Renal artery occlusion (acute)

Renal artery occlusion can happen acutely due to in-situ thrombus, embolism, or dissection. Unless immediately treated, it can lead to renal infarction 1.

The condition is more common in the elderly, however, it may be seen in a younger age group if they have risk factors (described below). 10% of the cases have bilateral involvement.

Acute pain in the ipsilateral flank, lower abdomen or back are the usual presenting symptoms.

  • after contrast administration there may be faint opacification (or nonopacification) of the affected kidney (with 'rim nephrogram' sign)
  • the affected kidney may be normal or enlarged
  • acutely swollen and edematous kidney with perinephric stranding 2
  • patchy enhancement or non-enhancing kidney +/- 'cortical rim sign'
  • wedge-shaped focal infarcts if a segmental artery occlusion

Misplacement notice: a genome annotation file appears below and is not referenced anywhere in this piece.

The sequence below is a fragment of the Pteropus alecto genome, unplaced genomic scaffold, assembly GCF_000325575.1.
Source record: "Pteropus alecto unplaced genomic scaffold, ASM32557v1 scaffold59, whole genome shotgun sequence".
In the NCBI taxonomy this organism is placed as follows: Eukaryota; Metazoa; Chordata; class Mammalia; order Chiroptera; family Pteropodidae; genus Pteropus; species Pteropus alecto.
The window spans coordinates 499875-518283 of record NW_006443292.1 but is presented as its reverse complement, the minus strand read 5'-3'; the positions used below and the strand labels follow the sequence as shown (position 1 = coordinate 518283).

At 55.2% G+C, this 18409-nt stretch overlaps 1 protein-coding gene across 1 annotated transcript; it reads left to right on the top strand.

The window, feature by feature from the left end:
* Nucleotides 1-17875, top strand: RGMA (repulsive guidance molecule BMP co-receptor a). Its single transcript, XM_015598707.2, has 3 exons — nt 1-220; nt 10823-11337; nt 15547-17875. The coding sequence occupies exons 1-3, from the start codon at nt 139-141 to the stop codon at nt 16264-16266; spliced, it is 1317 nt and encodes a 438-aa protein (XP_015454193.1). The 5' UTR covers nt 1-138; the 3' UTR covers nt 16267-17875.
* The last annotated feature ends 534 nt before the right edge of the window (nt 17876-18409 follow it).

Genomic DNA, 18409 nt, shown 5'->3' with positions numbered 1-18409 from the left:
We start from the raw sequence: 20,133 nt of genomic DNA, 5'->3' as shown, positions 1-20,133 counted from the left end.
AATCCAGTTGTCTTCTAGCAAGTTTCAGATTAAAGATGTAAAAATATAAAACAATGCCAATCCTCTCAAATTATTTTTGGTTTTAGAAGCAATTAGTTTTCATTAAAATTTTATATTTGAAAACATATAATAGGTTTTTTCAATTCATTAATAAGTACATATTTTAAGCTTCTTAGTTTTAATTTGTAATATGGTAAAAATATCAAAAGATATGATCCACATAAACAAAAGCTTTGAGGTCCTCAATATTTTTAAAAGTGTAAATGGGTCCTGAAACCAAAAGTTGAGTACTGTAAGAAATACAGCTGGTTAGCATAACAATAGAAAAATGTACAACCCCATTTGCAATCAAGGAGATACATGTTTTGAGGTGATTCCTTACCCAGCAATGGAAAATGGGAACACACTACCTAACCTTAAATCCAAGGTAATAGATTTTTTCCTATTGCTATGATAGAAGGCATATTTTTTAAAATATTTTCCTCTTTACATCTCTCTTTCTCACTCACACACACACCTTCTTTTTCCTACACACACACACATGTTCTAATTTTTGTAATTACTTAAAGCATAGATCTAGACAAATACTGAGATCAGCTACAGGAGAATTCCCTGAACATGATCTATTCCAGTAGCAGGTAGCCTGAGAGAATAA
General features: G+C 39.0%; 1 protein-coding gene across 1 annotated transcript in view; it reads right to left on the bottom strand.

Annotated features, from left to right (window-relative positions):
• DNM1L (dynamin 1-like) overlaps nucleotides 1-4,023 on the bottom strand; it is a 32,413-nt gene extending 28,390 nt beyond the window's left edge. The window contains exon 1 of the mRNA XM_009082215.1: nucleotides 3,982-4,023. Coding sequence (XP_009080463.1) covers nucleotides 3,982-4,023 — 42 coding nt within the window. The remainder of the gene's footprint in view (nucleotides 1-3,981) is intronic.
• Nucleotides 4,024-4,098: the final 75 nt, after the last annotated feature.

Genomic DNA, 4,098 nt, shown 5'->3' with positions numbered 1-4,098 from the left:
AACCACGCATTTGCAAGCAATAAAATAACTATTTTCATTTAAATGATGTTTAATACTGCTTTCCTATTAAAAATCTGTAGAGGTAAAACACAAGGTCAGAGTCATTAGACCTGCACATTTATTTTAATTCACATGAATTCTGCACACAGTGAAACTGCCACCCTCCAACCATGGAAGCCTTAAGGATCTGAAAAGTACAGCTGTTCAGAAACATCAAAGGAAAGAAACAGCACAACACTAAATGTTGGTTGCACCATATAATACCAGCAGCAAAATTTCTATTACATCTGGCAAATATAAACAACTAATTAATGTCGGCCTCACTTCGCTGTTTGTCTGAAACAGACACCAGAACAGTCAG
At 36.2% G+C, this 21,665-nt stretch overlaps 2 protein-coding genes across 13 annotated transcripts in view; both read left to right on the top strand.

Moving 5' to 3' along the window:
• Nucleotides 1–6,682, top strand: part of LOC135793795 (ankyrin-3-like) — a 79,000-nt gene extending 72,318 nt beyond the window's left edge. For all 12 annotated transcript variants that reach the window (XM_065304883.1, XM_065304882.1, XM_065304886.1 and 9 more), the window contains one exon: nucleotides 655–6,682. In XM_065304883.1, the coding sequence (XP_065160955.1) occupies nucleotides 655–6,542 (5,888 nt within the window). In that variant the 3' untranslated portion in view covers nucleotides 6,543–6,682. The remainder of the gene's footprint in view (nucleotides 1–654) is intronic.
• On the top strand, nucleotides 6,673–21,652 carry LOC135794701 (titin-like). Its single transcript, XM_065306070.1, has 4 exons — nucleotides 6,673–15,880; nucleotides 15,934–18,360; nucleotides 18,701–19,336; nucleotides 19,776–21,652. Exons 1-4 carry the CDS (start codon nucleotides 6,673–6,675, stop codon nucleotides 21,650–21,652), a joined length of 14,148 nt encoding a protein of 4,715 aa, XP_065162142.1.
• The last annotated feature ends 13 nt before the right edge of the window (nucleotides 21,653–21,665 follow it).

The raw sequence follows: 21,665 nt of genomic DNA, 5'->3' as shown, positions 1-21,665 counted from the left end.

CT angiography shows the hypodense thrombus within the lumen, with possible attenuation of distal branches.

Acute renal artery occlusion is an emergency and requires immediate intervention. Treatment modalities include anticoagulation and thrombolysis/thrombectomy with renal artery stenting 1,3.

Article information

rID: 16214
Synonyms or Alternate Spellings:
  • Renal artery thrombosis
  • Acute renal artery occlusion

ADVERTISEMENT: Supporters see fewer/no ads

Cases and figures

  • Case 1
    Drag here to reorder.
  • Case 2
    Drag here to reorder.
  • Case 3
    Drag here to reorder.
  • Case 4: infarcted renal transplant
    Drag here to reorder.